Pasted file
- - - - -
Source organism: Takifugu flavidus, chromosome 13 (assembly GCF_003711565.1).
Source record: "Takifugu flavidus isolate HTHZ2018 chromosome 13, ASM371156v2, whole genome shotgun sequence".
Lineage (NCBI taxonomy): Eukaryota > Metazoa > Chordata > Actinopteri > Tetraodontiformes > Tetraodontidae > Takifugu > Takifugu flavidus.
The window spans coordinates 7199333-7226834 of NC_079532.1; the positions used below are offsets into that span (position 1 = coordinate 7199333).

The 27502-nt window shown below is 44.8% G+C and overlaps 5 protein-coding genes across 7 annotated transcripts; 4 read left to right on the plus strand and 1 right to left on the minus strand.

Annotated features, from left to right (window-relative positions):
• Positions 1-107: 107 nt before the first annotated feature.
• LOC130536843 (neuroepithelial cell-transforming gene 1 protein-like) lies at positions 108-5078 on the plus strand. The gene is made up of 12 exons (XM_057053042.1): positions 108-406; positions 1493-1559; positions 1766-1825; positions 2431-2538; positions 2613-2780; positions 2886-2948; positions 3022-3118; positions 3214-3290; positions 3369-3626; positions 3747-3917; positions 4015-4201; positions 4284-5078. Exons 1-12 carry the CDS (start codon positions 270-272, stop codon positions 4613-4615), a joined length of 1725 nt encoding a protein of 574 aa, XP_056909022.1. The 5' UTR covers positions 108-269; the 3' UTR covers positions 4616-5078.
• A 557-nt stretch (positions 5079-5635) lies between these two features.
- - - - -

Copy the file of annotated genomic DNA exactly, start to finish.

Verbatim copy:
Source organism: Takifugu flavidus, chromosome 13 (assembly GCF_003711565.1).
Source record: "Takifugu flavidus isolate HTHZ2018 chromosome 13, ASM371156v2, whole genome shotgun sequence".
Lineage (NCBI taxonomy): Eukaryota > Metazoa > Chordata > Actinopteri > Tetraodontiformes > Tetraodontidae > Takifugu > Takifugu flavidus.
The window spans coordinates 7199333-7226834 of NC_079532.1; the positions used below are offsets into that span (position 1 = coordinate 7199333).

The 27502-nt window shown below is 44.8% G+C and overlaps 5 protein-coding genes across 7 annotated transcripts; 4 read left to right on the plus strand and 1 right to left on the minus strand.

Annotated features, from left to right (window-relative positions):
• Positions 1-107: 107 nt before the first annotated feature.
• LOC130536843 (neuroepithelial cell-transforming gene 1 protein-like) lies at positions 108-5078 on the plus strand. The gene is made up of 12 exons (XM_057053042.1): positions 108-406; positions 1493-1559; positions 1766-1825; positions 2431-2538; positions 2613-2780; positions 2886-2948; positions 3022-3118; positions 3214-3290; positions 3369-3626; positions 3747-3917; positions 4015-4201; positions 4284-5078. Exons 1-12 carry the CDS (start codon positions 270-272, stop codon positions 4613-4615), a joined length of 1725 nt encoding a protein of 574 aa, XP_056909022.1. The 5' UTR covers positions 108-269; the 3' UTR covers positions 4616-5078.
• A 557-nt stretch (positions 5079-5635) lies between these two features.